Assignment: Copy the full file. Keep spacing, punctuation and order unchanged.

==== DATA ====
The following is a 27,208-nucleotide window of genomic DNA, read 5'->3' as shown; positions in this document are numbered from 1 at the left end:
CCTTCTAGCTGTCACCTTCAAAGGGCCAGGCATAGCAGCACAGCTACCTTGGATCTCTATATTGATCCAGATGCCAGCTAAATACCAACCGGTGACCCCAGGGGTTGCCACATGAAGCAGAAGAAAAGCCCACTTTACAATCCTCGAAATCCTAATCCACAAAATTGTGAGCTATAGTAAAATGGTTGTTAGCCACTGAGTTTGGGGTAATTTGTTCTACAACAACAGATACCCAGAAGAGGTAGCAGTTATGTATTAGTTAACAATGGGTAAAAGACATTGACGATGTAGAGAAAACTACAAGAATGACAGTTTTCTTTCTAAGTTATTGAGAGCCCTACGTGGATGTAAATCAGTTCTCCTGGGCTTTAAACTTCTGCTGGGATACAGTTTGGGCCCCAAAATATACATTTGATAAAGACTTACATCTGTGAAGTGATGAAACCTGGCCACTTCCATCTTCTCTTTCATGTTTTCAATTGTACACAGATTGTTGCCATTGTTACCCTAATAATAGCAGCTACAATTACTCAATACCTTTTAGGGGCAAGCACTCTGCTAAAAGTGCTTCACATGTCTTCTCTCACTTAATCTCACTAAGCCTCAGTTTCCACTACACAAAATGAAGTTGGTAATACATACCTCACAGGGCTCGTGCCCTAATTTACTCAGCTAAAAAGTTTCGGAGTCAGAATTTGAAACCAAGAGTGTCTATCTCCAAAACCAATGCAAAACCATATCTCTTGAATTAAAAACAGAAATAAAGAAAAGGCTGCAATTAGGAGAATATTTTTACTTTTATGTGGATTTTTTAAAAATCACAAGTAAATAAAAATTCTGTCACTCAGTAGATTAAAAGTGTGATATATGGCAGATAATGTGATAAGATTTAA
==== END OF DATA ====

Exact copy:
The following is a 27,208-nucleotide window of genomic DNA, read 5'->3' as shown; positions in this document are numbered from 1 at the left end:
CCTTCTAGCTGTCACCTTCAAAGGGCCAGGCATAGCAGCACAGCTACCTTGGATCTCTATATTGATCCAGATGCCAGCTAAATACCAACCGGTGACCCCAGGGGTTGCCACATGAAGCAGAAGAAAAGCCCACTTTACAATCCTCGAAATCCTAATCCACAAAATTGTGAGCTATAGTAAAATGGTTGTTAGCCACTGAGTTTGGGGTAATTTGTTCTACAACAACAGATACCCAGAAGAGGTAGCAGTTATGTATTAGTTAACAATGGGTAAAAGACATTGACGATGTAGAGAAAACTACAAGAATGACAGTTTTCTTTCTAAGTTATTGAGAGCCCTACGTGGATGTAAATCAGTTCTCCTGGGCTTTAAACTTCTGCTGGGATACAGTTTGGGCCCCAAAATATACATTTGATAAAGACTTACATCTGTGAAGTGATGAAACCTGGCCACTTCCATCTTCTCTTTCATGTTTTCAATTGTACACAGATTGTTGCCATTGTTACCCTAATAATAGCAGCTACAATTACTCAATACCTTTTAGGGGCAAGCACTCTGCTAAAAGTGCTTCACATGTCTTCTCTCACTTAATCTCACTAAGCCTCAGTTTCCACTACACAAAATGAAGTTGGTAATACATACCTCACAGGGCTCGTGCCCTAATTTACTCAGCTAAAAAGTTTCGGAGTCAGAATTTGAAACCAAGAGTGTCTATCTCCAAAACCAATGCAAAACCATATCTCTTGAATTAAAAACAGAAATAAAGAAAAGGCTGCAATTAGGAGAATATTTTTACTTTTATGTGGATTTTTTAAAAATCACAAGTAAATAAAAATTCTGTCACTCAGTAGATTAAAAGTGTGATATATGGCAGATAATGTGATAAGATTTAA